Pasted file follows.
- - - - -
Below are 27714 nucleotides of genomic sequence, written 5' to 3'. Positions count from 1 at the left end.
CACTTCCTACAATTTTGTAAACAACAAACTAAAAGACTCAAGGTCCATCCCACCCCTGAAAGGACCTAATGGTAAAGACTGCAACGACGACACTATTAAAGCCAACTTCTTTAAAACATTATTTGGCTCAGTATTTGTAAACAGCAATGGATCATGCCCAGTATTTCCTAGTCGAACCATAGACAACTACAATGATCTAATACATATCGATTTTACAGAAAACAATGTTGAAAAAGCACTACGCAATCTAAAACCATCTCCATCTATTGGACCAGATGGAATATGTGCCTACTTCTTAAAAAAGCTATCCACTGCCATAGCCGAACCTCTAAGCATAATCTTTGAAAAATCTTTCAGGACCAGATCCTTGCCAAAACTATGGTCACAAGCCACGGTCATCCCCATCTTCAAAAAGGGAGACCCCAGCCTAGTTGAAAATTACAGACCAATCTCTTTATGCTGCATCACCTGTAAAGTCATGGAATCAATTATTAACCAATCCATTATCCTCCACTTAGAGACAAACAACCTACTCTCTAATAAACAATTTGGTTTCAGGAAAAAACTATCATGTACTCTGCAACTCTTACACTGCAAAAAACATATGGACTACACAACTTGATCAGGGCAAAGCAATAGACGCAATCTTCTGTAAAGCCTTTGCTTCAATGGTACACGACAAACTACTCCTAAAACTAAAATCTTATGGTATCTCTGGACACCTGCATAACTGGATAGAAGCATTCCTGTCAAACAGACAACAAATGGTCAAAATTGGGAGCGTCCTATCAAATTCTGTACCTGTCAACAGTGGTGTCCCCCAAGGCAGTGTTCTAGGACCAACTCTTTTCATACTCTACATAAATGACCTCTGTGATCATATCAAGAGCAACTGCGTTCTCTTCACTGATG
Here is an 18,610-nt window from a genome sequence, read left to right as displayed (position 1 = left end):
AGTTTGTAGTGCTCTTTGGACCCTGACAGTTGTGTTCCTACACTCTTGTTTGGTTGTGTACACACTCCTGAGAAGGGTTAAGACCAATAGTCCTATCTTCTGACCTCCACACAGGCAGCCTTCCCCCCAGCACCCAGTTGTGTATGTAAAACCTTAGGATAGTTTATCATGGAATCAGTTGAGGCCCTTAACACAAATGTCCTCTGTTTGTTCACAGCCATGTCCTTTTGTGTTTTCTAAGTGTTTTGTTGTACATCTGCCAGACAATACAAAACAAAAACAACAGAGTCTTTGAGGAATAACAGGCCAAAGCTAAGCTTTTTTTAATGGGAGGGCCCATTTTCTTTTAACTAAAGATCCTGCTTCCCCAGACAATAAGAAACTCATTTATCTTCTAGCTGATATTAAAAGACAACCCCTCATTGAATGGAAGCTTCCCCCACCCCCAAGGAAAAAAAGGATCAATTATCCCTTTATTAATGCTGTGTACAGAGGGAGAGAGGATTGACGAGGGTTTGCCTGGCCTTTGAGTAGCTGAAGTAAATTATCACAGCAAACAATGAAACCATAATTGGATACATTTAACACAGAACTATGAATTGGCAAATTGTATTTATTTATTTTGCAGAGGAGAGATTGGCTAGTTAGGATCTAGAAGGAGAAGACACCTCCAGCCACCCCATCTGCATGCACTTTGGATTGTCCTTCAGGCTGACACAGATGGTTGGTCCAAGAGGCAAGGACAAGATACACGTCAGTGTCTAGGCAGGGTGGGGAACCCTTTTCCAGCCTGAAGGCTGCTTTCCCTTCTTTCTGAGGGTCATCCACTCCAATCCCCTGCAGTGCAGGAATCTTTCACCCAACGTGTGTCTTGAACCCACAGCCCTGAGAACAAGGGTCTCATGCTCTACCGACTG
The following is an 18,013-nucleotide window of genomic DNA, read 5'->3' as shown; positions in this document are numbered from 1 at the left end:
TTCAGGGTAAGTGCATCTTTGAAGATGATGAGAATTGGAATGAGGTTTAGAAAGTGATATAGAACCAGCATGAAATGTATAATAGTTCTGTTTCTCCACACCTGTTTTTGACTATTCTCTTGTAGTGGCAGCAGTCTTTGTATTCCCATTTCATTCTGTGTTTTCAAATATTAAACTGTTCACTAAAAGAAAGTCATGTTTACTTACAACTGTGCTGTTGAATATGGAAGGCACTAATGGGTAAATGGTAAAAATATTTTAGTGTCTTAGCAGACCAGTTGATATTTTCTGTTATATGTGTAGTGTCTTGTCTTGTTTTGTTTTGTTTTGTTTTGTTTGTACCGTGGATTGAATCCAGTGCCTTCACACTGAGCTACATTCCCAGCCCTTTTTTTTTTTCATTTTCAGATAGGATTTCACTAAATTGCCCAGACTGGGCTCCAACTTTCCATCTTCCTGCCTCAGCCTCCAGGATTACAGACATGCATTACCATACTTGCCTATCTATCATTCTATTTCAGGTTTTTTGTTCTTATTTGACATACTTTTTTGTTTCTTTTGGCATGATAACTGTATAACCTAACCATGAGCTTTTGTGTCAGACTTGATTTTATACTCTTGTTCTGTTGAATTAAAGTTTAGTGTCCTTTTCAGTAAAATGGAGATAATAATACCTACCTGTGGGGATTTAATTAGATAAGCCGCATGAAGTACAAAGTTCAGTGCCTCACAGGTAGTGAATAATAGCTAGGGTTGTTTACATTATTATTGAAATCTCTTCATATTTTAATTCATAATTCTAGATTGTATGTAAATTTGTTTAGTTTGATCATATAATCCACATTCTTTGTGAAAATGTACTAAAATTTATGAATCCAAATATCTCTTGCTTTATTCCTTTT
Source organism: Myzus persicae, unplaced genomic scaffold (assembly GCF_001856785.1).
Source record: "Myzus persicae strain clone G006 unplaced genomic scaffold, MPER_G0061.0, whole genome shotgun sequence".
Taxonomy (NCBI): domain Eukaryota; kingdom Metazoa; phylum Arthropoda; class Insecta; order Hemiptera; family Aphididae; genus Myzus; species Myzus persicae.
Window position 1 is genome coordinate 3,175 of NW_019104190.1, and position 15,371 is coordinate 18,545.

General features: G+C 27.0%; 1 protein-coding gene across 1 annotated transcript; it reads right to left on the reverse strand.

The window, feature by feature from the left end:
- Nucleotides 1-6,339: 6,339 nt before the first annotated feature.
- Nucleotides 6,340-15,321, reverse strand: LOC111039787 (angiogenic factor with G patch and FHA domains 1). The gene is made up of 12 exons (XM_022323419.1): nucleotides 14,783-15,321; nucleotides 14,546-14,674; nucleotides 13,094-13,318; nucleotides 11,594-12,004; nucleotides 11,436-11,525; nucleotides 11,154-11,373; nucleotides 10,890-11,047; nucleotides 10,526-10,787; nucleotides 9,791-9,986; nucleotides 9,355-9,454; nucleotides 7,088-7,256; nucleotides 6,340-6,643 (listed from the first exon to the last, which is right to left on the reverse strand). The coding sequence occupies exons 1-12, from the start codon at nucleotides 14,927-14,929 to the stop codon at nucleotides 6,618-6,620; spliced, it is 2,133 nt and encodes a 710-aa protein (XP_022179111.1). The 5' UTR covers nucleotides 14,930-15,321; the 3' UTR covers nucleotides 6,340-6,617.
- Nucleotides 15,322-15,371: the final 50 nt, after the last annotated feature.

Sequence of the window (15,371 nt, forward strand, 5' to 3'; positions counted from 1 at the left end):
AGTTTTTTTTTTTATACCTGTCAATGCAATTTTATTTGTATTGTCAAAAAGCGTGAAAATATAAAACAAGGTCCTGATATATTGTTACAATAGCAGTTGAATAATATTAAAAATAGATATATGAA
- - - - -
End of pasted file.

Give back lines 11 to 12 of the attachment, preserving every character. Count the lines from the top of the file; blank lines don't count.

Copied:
General features: G+C 27.0%; 1 protein-coding gene across 1 annotated transcript; it reads right to left on the reverse strand.

The window, feature by feature from the left end: